“It seems that I cannot escape writing this post. Early on in my foray into the blogosphere I crafted a post all about the street mimes in Bogota, Columbia, and their instigator, Mayor Antanas Mockus. The post, however, never saw the light of day as my computer lynched itself and shutdown, losing my masterpiece. I digress. But last month, whilst I was attending the Sustainable Cities Roundtable the Mayor and the innovative social experiments taking place in his city were again ignited. The whole situation is fascinating, and provides a real example of social, concept innovation.”
It seems the town of Bogota has been running, for several years, an event called Ciclovia. Essentially, the city closes down 70 miles of it’s busiest roads every Sunday (yes, EVERY Sunday) and opens it up to non-car traffic. Bikes, Rollerblades, walkers, runner and even impromptu games of soccer. This attracts more than 1.5 million people each week (yes, each week). It’s the first example of a city taking a leap and reaping the benefits of real change innovation. The benefits have been large, including better health for it’s citizens, less traffic on Sundays, more trade for local vendors and increased tourism. Whilst the initiative was not of Mockus’ time, it is still indicative of a progressive society not afraid to change up the daily routine.
The real innovation has seemed to stem from Mockus’s rein. The key article, a Harvard Gazette piece, detailing the events under Mockus rule in Bogota can be found here. To paraphrase the main points:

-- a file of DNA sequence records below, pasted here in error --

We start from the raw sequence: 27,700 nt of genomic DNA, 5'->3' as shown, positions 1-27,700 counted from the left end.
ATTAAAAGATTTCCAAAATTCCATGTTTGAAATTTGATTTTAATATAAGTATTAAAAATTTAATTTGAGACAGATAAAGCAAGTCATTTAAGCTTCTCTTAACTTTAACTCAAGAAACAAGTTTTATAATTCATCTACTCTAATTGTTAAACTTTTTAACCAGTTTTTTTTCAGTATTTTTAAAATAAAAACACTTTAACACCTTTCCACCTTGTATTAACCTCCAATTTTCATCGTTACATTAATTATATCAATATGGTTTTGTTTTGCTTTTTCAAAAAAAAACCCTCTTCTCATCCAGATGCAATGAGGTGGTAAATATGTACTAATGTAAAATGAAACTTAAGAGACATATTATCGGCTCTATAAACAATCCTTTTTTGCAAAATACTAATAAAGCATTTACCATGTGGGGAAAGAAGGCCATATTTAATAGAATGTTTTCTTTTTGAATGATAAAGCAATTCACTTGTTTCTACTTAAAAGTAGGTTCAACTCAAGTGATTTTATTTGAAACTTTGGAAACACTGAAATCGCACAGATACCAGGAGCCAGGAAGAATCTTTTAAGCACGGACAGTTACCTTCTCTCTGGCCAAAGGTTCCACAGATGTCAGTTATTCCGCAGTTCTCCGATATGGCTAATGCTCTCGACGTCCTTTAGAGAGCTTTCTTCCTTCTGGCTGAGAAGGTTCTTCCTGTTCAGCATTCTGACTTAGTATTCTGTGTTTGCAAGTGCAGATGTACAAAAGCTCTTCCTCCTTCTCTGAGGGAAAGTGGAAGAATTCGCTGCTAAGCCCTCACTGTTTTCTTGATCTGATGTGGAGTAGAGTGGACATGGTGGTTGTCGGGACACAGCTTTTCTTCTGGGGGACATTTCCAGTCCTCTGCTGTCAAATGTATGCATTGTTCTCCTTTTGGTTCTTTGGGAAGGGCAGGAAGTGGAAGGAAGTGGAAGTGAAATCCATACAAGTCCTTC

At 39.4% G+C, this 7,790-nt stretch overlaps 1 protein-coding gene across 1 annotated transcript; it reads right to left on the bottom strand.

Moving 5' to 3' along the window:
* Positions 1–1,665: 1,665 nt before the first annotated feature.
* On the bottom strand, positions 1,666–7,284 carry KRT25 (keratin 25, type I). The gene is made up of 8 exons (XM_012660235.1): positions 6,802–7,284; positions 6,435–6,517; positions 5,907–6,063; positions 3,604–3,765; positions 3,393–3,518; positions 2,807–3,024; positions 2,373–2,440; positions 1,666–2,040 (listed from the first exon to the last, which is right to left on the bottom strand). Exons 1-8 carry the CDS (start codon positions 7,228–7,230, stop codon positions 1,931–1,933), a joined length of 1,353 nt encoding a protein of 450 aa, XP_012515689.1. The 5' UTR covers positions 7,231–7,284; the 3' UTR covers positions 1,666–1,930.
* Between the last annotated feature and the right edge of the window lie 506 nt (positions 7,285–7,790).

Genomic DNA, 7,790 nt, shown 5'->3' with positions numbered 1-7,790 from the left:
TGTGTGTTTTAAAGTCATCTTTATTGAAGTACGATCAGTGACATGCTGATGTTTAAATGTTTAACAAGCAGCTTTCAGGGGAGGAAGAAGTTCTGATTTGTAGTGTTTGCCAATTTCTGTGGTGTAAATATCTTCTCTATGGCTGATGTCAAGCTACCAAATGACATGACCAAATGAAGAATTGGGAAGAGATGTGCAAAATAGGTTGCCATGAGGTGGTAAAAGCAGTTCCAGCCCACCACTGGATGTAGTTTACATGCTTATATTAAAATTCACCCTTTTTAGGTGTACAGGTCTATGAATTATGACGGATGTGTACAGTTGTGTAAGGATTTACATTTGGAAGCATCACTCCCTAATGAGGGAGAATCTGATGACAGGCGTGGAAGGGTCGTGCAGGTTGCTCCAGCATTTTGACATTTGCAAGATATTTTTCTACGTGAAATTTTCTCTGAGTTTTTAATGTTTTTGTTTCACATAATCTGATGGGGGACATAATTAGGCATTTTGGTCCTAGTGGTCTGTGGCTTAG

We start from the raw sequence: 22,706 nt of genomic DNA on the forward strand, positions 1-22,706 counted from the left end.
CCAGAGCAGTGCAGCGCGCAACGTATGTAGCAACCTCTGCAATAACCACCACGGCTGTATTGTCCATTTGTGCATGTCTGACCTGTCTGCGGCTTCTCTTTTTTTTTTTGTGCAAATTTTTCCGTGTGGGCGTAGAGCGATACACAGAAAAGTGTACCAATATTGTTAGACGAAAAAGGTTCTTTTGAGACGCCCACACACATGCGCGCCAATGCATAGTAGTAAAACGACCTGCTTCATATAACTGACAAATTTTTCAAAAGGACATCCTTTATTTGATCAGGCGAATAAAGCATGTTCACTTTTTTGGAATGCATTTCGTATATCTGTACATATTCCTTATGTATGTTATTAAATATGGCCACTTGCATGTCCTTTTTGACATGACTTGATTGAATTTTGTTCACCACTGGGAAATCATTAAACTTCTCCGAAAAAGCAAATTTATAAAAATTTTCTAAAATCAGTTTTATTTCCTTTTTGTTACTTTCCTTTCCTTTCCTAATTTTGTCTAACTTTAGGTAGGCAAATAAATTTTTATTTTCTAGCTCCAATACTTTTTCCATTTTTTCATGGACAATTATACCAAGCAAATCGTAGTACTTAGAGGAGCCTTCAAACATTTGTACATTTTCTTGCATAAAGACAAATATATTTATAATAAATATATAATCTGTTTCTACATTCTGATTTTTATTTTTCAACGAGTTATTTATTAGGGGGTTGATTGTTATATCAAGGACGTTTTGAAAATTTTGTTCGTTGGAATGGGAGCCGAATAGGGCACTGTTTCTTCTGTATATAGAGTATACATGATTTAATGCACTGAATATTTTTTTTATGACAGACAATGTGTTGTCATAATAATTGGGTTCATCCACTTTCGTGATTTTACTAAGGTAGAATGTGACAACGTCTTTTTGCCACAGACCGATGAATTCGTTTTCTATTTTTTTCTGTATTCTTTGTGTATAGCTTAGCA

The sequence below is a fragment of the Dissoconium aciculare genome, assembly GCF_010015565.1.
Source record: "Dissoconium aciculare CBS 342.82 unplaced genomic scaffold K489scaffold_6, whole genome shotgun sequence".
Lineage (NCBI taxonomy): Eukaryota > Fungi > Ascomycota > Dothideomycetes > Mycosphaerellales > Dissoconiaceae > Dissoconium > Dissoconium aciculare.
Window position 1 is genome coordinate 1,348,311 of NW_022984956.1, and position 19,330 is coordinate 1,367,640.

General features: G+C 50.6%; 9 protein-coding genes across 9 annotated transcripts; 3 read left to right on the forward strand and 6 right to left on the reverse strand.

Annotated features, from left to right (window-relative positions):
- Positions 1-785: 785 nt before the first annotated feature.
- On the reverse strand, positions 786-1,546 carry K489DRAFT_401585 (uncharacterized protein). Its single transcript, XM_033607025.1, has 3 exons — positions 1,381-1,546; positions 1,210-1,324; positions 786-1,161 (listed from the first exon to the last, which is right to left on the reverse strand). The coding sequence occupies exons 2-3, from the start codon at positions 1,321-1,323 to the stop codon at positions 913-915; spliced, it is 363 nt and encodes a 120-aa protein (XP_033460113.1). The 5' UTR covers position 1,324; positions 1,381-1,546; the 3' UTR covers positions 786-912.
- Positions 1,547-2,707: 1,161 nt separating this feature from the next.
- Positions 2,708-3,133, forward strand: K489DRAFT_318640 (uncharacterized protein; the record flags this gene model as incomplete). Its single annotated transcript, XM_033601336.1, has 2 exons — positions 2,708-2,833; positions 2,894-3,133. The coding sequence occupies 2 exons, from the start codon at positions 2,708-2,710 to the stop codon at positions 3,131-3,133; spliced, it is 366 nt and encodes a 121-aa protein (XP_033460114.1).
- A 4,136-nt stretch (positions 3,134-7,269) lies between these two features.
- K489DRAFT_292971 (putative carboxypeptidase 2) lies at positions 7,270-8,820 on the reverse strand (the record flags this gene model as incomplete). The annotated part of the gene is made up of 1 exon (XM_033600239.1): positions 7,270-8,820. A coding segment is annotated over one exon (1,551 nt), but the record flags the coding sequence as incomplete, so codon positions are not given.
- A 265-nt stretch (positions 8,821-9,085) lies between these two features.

“The fact that he was seen as an unusual leader gave the new mayor the opportunity to try extraordinary things, such as hiring 420 mimes to control traffic in Bogotá’s chaotic and dangerous streets. He launched a “Night for Women” and asked the city’s men to stay home in the evening and care for the children; 700,000 women went out on the first of three nights that Mockus dedicated to them.”
Pre-Mockus, the city was in a state of complete havoc. Cars and road-users ran red lights without fear of punishment, parked cars on sidewalks and generally ran amok. This lead to large numbers of civil injuries and deaths on the roads. Mockus, to combat this, put in place 400 street mimes to bring attention to law breakers in a jovial manner. The mimes would then help the law-breaking citizens to do the right thing. The move was a success, and lead to the training of the city’s own force of street mimes. Injuries and deaths fell and the efficiency of the roads increased dramatically.
This is an example of real, concept innovation. Einstein has been quoted many times, espousing the belief that you cannot solve a problem buy using the same thinking that created it. In many societies and businesses, we can get so absorbed by the problems we face that we are only able to provide piecemeal solutions which follow the same old lines of thinking we are all used to. The real groundbreaking results happens where the concept used to solve the problem has been ‘re-thunk,’ applying a totally new line of thinking to an old problem which creates new and better outcomes for all involved. The ability to think like Mockus, in a profoundly concept-inventing focused way, is something I plan to discuss more and more through this blog. Let me know if you have any thoughts on it yourself!